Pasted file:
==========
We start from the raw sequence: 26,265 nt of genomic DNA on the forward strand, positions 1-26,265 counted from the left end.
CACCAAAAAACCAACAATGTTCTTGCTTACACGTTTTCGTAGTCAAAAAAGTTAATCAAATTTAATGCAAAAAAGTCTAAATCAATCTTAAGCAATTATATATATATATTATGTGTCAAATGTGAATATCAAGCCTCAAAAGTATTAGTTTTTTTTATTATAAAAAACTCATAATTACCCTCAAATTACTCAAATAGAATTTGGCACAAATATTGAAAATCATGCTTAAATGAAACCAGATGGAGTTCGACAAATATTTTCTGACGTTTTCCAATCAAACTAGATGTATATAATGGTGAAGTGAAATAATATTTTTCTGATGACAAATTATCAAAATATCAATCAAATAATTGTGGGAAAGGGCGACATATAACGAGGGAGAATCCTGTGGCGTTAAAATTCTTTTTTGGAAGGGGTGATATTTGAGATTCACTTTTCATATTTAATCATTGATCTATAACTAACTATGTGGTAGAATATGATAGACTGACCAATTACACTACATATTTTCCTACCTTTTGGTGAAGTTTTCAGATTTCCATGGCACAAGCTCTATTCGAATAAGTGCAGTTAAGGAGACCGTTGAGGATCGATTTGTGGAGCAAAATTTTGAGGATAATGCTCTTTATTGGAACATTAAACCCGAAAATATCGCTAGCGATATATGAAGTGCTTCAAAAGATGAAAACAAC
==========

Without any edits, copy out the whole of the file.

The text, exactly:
We start from the raw sequence: 26,265 nt of genomic DNA on the forward strand, positions 1-26,265 counted from the left end.
CACCAAAAAACCAACAATGTTCTTGCTTACACGTTTTCGTAGTCAAAAAAGTTAATCAAATTTAATGCAAAAAAGTCTAAATCAATCTTAAGCAATTATATATATATATTATGTGTCAAATGTGAATATCAAGCCTCAAAAGTATTAGTTTTTTTTATTATAAAAAACTCATAATTACCCTCAAATTACTCAAATAGAATTTGGCACAAATATTGAAAATCATGCTTAAATGAAACCAGATGGAGTTCGACAAATATTTTCTGACGTTTTCCAATCAAACTAGATGTATATAATGGTGAAGTGAAATAATATTTTTCTGATGACAAATTATCAAAATATCAATCAAATAATTGTGGGAAAGGGCGACATATAACGAGGGAGAATCCTGTGGCGTTAAAATTCTTTTTTGGAAGGGGTGATATTTGAGATTCACTTTTCATATTTAATCATTGATCTATAACTAACTATGTGGTAGAATATGATAGACTGACCAATTACACTACATATTTTCCTACCTTTTGGTGAAGTTTTCAGATTTCCATGGCACAAGCTCTATTCGAATAAGTGCAGTTAAGGAGACCGTTGAGGATCGATTTGTGGAGCAAAATTTTGAGGATAATGCTCTTTATTGGAACATTAAACCCGAAAATATCGCTAGCGATATATGAAGTGCTTCAAAAGATGAAAACAAC